# Graphs of f(t) and g (t)

1. Sep 19, 2007

### stnh0190

1. The problem statement, all variables and given/known data

none of these
The particle traces out a square
The particle moves from ( -1, 1 ) to ( 1, 0 ) to ( 0, -1 ) to ( -1, 0 ) to ( 0, -1 )
The particle moves from ( -1, 1 ) to ( 1, -1 ) to ( -1, 1 ) to ( 1, -1 ) to ( -1, 1 )

could anyone help me out a little with this because im not sure where to start? im not looking for an answer to the question...just any explanation...thanks

Last edited: Sep 19, 2007
2. Sep 19, 2007

### G01

What point does the particle start at, and what point is it at at 1 second?

3. Sep 19, 2007

### stnh0190

i think thats what i dont understand...how to look at that?

4. Sep 19, 2007

### Math Jeans

Are you familiar with forier transforms? You could find the equations of the graphs and plug the parametric equation into a calculator.

5. Sep 19, 2007

### Diffy

The particle's position and any given time is going to be the coordinate (f(t), g(t))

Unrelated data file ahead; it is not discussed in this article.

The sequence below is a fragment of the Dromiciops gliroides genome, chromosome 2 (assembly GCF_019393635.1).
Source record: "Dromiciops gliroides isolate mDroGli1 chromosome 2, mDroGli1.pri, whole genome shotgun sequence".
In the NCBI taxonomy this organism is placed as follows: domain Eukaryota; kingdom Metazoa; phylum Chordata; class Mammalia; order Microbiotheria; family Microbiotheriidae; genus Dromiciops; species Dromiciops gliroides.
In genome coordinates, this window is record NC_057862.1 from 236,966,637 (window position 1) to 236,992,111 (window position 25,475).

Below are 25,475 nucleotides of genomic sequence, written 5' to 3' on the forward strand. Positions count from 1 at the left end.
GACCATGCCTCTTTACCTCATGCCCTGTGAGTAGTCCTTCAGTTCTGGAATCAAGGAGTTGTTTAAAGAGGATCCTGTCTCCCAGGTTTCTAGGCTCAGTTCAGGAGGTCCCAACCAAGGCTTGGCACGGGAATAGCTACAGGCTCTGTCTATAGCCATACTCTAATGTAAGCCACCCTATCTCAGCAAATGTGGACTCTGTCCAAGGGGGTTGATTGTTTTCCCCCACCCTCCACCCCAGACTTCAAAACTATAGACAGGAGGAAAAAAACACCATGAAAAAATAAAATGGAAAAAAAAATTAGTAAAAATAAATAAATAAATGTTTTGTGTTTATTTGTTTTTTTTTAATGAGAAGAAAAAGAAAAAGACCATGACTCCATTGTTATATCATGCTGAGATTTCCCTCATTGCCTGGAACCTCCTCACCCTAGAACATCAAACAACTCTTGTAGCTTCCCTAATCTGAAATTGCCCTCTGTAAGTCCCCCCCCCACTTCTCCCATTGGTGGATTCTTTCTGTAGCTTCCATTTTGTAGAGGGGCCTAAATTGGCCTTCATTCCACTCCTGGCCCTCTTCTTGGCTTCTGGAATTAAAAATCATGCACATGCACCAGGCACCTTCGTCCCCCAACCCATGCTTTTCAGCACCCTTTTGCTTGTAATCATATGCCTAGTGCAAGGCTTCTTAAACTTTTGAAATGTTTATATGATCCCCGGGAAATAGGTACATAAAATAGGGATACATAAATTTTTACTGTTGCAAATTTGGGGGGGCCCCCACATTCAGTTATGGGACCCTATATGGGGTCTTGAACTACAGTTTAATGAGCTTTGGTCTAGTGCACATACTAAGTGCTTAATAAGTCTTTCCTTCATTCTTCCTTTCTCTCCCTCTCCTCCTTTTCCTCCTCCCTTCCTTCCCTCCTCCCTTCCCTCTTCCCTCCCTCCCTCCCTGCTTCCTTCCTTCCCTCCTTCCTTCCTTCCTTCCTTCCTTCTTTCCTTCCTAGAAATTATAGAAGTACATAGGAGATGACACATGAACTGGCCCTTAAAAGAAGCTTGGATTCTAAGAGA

So at t = 0 the particle will be at the point (f(0), g(0))

Can you find what f(0) is? Can you find what g(0) is? You have the graphs of them...

6. Sep 20, 2007

### HallsofIvy

Staff Emeritus
As has been said, x= f(t), y= g(t) so when t= 0, the particle is at (f(0), g(0)). When t= 1, the particle is at (f(1), g(1)). Get the x and y values of those points from the graphs given and plot them on an xy-graph. What do you think the particle does between t=0 and t=1?

7. Sep 20, 2007

### rootX

"( 1, 0 ) "

Try to find t when x = 1 and y =0.

And it doesn't matter if you increase t value by 1 or any other integer